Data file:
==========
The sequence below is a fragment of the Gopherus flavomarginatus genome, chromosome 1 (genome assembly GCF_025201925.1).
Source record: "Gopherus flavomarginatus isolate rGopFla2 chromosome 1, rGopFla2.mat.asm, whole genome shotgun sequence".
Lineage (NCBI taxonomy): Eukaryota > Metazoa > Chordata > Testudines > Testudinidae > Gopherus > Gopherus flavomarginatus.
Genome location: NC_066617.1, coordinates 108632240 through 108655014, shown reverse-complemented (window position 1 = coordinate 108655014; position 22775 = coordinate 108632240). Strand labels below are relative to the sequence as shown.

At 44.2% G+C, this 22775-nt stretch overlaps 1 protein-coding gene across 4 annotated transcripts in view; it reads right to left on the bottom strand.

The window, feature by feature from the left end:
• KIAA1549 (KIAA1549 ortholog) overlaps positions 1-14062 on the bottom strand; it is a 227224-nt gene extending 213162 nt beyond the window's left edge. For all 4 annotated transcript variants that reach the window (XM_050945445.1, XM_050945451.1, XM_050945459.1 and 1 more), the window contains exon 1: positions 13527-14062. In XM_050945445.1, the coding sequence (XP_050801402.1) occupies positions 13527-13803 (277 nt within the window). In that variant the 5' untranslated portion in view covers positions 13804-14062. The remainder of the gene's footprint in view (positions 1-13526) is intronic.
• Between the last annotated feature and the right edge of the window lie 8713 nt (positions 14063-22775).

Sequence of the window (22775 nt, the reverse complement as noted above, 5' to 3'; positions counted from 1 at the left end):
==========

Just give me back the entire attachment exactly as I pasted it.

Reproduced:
The sequence below is a fragment of the Gopherus flavomarginatus genome, chromosome 1 (genome assembly GCF_025201925.1).
Source record: "Gopherus flavomarginatus isolate rGopFla2 chromosome 1, rGopFla2.mat.asm, whole genome shotgun sequence".
Lineage (NCBI taxonomy): Eukaryota > Metazoa > Chordata > Testudines > Testudinidae > Gopherus > Gopherus flavomarginatus.
Genome location: NC_066617.1, coordinates 108632240 through 108655014, shown reverse-complemented (window position 1 = coordinate 108655014; position 22775 = coordinate 108632240). Strand labels below are relative to the sequence as shown.

At 44.2% G+C, this 22775-nt stretch overlaps 1 protein-coding gene across 4 annotated transcripts in view; it reads right to left on the bottom strand.

The window, feature by feature from the left end:
• KIAA1549 (KIAA1549 ortholog) overlaps positions 1-14062 on the bottom strand; it is a 227224-nt gene extending 213162 nt beyond the window's left edge. For all 4 annotated transcript variants that reach the window (XM_050945445.1, XM_050945451.1, XM_050945459.1 and 1 more), the window contains exon 1: positions 13527-14062. In XM_050945445.1, the coding sequence (XP_050801402.1) occupies positions 13527-13803 (277 nt within the window). In that variant the 5' untranslated portion in view covers positions 13804-14062. The remainder of the gene's footprint in view (positions 1-13526) is intronic.
• Between the last annotated feature and the right edge of the window lie 8713 nt (positions 14063-22775).

Sequence of the window (22775 nt, the reverse complement as noted above, 5' to 3'; positions counted from 1 at the left end):